Low-Cost High Availability: Simple Database Monitoring in a Windows Environment : Page 4
The .NET Framework 2.0 and Visual Studio 2005 make it easy to create a basic but extensible database-monitoring solution without a lot of complexity or coding.
by John Paul Cook
Sep 20, 2006
Page 4 of 5
Creating the Windows Service Monitoring Program
To create the actual Windows Service code, you need to open the TestMonitor project and copy code from TestMonitor.cs to a Windows Service project. Next, start Visual Studio 2005, choose your preferred programming language, and select Windows Service as the project type.
You'll want to override the default file name of Service1.cs or Service1.vb with a more meaningful name, such as Monitor.cs. Click the hyperlink that says click here to switch to code view or right-click the Monitor.cs file name and select View Code.
Now you're ready to create the Windows Service code:
As you did in the TestMonitor project, add a reference to the class library by using the Browse tab and select DbMonitorWrapper.dll. Add a C# using statement or VB Imports statement for DbMonitorWrapper.
Add a C# using statement or VB Imports statement for System.Timers.
Copy the code in the Main of the TestMonitor class, except for the Console.ReadLine, into the OnStart function in the Monitor class. Change the two occurrences of TestMonitor to Monitor.
Copy the entire monitorTimer_Elapsed event handler into the Monitor class.
Add a class-level instantiation of a Timer object:
public partial classMonitor : ServiceBase
Timer monitorTimer = newTimer();
protected override void OnStart(string args)
// TODO: Add code here to start your service.
Monitor test = newMonitor();
test.monitorTimer.Enabled = true;
test.monitorTimer.Interval = DbMonitor.IntervalMsec;
test.monitorTimer.Elapsed += new
private void monitorTimer_Elapsed(object sender,
protected override void OnStop()
// TODO: Add code here to perform any tear-down necessary to stop your service.
Add an installer class by right-clicking on the design surface of the Monitor class and selecting Add Installer (see Figure 1). If you would like to do further reading about installing services, see this MSDN article.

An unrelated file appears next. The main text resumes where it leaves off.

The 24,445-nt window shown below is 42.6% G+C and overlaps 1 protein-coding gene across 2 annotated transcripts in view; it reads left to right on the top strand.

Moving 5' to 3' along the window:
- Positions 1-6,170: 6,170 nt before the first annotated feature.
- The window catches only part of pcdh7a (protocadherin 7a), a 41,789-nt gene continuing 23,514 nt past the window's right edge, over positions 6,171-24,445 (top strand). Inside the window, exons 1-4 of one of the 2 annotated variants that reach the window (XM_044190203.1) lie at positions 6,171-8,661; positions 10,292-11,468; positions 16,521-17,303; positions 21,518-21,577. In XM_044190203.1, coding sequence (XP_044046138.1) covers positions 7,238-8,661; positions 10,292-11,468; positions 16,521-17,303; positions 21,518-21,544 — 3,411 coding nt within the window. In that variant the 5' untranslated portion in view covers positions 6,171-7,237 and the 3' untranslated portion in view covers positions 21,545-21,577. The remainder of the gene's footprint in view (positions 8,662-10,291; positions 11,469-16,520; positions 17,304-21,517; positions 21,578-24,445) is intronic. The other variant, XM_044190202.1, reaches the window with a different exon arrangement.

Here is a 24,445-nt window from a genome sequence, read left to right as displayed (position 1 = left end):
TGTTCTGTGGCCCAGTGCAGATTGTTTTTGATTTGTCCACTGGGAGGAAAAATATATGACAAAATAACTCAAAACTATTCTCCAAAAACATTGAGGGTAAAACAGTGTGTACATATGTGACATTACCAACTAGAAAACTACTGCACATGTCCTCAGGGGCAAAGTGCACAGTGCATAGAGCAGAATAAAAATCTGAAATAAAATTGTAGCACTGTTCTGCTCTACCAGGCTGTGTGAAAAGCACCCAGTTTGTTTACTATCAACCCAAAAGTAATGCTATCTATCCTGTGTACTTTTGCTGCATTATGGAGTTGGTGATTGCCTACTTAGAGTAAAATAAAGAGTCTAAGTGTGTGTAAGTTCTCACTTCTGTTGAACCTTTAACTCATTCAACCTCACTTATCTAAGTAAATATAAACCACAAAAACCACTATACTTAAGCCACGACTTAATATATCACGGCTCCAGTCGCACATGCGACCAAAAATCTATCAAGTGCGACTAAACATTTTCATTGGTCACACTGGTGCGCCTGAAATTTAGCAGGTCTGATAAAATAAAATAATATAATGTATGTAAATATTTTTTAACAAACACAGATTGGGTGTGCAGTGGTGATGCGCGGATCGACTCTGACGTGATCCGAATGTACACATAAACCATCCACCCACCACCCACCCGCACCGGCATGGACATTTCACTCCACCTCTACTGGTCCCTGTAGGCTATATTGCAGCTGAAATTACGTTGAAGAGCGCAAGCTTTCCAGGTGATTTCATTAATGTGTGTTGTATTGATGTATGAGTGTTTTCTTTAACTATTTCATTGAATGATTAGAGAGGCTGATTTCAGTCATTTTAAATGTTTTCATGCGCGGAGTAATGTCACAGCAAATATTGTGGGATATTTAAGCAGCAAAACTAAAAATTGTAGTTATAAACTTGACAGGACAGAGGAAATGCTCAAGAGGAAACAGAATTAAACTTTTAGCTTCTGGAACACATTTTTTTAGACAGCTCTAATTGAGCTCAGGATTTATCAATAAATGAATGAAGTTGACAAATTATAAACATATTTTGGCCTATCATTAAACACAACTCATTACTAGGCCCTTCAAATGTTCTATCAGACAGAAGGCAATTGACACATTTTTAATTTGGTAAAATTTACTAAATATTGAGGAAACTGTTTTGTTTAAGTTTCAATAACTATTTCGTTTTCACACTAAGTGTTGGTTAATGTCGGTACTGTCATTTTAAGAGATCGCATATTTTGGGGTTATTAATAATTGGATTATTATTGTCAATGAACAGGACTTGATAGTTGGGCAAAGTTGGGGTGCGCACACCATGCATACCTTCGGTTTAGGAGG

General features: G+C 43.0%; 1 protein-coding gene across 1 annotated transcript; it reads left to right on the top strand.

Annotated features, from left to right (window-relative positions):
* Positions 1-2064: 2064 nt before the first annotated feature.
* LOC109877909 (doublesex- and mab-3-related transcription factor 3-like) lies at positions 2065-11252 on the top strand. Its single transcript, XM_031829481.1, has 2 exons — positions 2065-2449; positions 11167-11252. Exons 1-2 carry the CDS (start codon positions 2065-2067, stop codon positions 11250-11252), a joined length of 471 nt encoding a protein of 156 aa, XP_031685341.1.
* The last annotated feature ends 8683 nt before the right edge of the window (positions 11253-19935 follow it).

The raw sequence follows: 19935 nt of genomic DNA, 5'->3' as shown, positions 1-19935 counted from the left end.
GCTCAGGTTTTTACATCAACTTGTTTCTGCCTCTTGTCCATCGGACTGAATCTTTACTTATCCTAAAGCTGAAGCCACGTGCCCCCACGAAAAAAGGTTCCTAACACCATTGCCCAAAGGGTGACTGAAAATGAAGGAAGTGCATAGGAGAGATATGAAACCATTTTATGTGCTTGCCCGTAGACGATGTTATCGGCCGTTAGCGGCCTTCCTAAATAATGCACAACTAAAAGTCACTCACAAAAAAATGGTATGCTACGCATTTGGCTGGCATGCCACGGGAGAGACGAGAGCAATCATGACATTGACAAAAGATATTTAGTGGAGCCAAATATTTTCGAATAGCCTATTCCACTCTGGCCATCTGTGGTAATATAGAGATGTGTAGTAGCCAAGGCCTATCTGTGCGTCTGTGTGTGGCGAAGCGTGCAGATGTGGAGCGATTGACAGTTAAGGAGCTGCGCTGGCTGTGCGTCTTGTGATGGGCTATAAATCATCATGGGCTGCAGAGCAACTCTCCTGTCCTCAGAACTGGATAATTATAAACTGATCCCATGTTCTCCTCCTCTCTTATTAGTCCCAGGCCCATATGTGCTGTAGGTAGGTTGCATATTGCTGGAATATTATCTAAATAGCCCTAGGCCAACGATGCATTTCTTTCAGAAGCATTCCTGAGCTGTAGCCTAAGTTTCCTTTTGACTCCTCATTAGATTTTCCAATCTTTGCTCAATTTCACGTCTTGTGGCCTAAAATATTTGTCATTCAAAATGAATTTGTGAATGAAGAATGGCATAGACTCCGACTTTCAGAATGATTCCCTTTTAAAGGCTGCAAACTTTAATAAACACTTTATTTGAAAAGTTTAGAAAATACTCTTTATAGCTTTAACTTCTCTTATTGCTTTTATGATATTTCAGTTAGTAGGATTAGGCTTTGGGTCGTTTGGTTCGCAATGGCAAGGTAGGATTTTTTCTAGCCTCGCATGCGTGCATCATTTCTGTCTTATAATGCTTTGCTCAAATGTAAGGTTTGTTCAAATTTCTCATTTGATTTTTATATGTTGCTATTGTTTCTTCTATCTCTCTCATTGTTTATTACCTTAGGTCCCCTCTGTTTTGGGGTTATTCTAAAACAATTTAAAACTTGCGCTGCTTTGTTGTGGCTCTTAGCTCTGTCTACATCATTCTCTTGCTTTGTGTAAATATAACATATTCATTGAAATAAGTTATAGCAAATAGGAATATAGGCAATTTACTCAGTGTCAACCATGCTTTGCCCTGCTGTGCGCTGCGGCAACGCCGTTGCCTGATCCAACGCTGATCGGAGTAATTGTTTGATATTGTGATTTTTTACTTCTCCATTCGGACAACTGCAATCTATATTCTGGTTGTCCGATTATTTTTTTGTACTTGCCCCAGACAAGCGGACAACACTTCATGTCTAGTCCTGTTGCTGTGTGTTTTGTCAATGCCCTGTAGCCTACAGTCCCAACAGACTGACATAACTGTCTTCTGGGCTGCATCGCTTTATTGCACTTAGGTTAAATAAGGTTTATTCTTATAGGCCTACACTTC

Figure 1. Adding an Installer to the Design View of Monitor
In the Design view for the ProjectInstaller, select serviceInstaller1 (or ServiceInstaller1 for VB). In the Properties window, set the ServiceName to Monitor and the StartType to Automatic (see Figure 2).
Figure 2. Setting serviceInstaller Properties in the Design View of the ProjectInstaller
Select the serviceProcessInstaller1 (or ServiceProcessInstaller1 for VB) on the Design view of the ProjectInstaller. Service execute in the context of a specific account. LocalService is more highly privileged than you need for this task, so you can rule it out. If you use Windows Authentication to connect to a remote database server, LocalSystem won't work because it presents anonymous credentials. You can use either NetworkService or a specific User account (see Figure 3). Because a User account requires additional configuration steps, it provides a comprehensive example.
Figure 3. Specifying a Service Account to Execute as a User Account
Right-click the project and select Properties. Click the Assembly Information button on the Application property page. Enter your company's name in the Company textbox. Add a description and click OK (see Figure 4).
Figure 4. Assembly Information Superimposed Over the Project's Properties
Add an application configuration file (see Figure 5). Its contents should match the contents of the application configuration file from the TestMonitor project.